JEFFERSON CITY — The Missouri House gave preliminary approval Wednesday to a constitutional amendment that seeks to block a government mandate to buy health insurance, taking aim at a key provision in federal legislation to overhaul health care.
The proposed state constitutional amendment would ban penalties or fines from being levied against individuals and employers who opt out of insurance and pay directly for their own health care. Medical providers could not be penalized for accepting direct payments for health care.
Sponsoring Rep. Tim Jones, a critic of the federal health care legislation, said Congress is overstepping its authority. He said the federal efforts fail to address the problems driving up cost and that an incremental approach to changing health policies could work better.
"Like no other time in our nation's history, the federal government has tried to insert itself into an area in which it does not belong to force Missouri citizens and citizens across the country to purchase a product," said Jones, R-Eureka.
Later he added, "This is a privacy issue. It's a civil rights issue. It's a civil liberties issue."
The state constitutional amendment was approved 113-40 and needs another vote in the House before moving to the Senate. If approved by lawmakers, it could appear on the November ballot.
Conservative lawmakers in 33 states have filed similar state constitutional amendments or bills that reject health insurance mandates and legislators in four others have said they plan to file measures, according to the American Legislative Exchange Council — a nonprofit group that promotes limited government that is helping coordinate the efforts.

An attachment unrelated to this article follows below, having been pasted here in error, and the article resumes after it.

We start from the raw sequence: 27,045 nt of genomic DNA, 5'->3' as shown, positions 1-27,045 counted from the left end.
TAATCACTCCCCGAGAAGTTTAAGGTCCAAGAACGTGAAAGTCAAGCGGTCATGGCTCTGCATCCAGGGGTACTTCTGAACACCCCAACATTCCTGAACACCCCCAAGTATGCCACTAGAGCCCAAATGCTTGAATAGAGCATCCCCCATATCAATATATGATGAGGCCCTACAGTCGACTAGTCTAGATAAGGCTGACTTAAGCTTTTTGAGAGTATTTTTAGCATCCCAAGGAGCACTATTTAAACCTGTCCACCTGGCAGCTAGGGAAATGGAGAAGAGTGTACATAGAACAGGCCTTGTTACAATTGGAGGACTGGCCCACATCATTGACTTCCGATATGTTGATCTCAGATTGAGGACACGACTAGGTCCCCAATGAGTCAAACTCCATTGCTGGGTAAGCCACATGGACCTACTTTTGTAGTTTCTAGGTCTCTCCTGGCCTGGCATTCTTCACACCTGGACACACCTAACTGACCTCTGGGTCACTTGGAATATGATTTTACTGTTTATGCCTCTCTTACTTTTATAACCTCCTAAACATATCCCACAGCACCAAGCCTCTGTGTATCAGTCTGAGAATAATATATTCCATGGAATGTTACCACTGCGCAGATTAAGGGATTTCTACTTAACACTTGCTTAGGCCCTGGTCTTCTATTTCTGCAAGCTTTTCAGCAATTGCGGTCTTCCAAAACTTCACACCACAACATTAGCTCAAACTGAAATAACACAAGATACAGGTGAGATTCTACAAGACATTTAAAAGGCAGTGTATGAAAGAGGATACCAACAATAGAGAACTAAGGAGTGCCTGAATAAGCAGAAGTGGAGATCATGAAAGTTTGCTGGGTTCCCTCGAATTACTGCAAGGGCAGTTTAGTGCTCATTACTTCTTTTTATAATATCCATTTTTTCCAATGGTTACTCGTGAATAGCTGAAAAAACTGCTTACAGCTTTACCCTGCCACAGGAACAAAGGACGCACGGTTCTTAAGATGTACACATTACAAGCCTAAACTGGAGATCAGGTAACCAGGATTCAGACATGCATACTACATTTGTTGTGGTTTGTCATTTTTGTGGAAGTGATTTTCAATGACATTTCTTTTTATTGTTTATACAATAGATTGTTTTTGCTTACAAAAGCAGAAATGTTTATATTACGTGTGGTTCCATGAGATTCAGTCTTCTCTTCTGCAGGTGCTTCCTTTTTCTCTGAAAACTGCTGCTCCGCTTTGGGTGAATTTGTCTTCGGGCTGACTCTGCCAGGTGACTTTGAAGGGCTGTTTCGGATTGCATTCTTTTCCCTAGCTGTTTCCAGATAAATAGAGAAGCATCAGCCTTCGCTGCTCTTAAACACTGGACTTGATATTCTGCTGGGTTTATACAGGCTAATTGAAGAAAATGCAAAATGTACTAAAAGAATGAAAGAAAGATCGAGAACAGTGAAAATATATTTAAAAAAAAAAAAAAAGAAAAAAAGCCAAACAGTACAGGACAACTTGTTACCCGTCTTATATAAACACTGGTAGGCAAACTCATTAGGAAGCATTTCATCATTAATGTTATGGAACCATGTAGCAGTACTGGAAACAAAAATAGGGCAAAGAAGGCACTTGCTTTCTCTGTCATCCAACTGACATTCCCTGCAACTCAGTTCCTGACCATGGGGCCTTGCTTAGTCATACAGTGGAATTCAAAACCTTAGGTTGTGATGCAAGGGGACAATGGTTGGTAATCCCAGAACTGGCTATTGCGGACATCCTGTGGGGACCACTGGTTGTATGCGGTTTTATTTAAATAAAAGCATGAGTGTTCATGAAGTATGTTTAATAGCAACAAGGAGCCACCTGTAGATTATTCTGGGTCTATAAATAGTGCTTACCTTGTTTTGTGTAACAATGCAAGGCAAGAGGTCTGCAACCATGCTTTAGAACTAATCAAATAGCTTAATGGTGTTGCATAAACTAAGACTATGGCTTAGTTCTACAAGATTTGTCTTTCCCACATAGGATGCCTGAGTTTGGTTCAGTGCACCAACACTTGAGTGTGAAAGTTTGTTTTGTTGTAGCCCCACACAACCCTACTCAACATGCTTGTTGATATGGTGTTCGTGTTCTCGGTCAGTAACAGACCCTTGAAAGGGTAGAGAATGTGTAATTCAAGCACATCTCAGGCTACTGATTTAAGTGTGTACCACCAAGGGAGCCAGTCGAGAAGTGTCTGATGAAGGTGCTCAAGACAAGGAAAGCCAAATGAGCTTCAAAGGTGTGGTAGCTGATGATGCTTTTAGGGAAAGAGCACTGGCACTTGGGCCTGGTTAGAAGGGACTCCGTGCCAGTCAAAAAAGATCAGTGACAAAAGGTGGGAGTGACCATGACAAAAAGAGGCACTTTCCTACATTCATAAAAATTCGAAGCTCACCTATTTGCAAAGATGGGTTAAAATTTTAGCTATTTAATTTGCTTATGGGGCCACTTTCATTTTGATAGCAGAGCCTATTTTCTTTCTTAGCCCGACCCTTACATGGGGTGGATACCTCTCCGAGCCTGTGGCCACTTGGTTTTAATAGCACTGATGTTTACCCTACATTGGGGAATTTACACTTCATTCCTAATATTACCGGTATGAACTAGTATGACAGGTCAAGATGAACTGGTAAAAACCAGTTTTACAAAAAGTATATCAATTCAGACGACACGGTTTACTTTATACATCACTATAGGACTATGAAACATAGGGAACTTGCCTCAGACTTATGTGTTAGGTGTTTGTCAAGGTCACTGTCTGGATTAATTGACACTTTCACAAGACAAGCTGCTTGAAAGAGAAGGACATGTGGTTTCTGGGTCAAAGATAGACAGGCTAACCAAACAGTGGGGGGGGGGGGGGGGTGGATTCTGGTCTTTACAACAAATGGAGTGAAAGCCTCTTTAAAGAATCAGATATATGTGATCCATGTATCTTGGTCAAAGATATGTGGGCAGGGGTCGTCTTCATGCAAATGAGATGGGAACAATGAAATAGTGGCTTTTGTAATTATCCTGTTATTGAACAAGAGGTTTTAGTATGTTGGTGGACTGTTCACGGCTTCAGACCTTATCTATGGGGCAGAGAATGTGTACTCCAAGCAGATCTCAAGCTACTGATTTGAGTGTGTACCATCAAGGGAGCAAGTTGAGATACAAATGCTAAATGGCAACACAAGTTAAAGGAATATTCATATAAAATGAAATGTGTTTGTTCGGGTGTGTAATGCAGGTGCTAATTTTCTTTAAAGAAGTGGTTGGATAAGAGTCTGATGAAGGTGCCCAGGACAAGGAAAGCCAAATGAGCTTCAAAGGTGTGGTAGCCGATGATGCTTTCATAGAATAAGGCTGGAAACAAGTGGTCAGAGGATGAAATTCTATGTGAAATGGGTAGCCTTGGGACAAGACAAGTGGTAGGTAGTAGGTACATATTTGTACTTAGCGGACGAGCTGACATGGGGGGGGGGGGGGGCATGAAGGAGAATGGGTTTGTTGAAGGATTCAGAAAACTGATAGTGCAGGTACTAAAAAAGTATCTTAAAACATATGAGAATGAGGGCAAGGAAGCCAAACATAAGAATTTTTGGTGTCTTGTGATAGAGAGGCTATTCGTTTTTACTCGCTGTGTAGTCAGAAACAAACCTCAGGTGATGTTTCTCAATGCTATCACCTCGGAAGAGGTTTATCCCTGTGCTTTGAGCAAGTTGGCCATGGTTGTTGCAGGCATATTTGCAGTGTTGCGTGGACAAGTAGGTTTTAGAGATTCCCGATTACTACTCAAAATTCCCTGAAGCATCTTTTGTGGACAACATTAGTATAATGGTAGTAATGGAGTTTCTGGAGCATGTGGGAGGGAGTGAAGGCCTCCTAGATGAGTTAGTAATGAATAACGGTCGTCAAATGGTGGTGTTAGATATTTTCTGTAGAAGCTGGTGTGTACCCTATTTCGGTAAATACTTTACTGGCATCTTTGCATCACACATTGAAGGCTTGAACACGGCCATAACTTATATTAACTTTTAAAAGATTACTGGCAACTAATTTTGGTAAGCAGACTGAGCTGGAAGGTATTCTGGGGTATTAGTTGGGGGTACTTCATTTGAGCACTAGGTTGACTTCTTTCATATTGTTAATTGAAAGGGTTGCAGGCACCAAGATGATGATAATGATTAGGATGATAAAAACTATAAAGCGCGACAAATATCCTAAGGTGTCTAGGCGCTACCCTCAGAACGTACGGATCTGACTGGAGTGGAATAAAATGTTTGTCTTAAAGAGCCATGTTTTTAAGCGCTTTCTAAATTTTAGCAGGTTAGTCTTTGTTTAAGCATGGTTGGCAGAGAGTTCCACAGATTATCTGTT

At issue are separate health care bills approved by the U.S. House and Senate that would impose a penalty on people without health insurance except in cases of financial hardship. Subsidies would be provided to low-income and middle-income households.
The federal bills also would require many businesses to pay a penalty if they fail to provide employees health insurance that meets certain standards, though details and exemptions vary between the House and Senate versions.
But the federal health care efforts face an uncertain future because Senate Democrats lost their filibuster-proof majority in January when Massachusetts elected Republican Scott Brown.
President Obama on Wednesday endorsed a plan from congressional Democrats to pass the health care proposal using a parliamentary move designed to prevent Republicans from blocking a vote. Obama called for extending health care coverage to about 30 million uninsured Americans, banning insurers from denying coverage for the ill, expanding drug benefits for the elderly and giving lower-income people subsidies to help them afford coverage.
Obama's plan would be paid for by raising taxes on upper-income Americans and culling savings from a government health care plan for the elderly.
The Republican-controlled Missouri House this year has already approved a resolution criticizing the federal health care legislation.
Many House Democrats during a day-long floor debate Wednesday endorsed Congress' proposal and said their constituents want health care access expanded. Some likened the debate to the civil rights movement, in which Congress sought to intervene while southern states objected.
"Many states did not want to do civil rights, but the federal government knew it was in the best interest of the country that every state follow that sort of process," said House Minority Leader Paul LeVota, D-Independence.
Other lawmakers said they feared that by adopting a state constitutional amendment, Missourians would be unable to reap any benefits from federal health care legislation.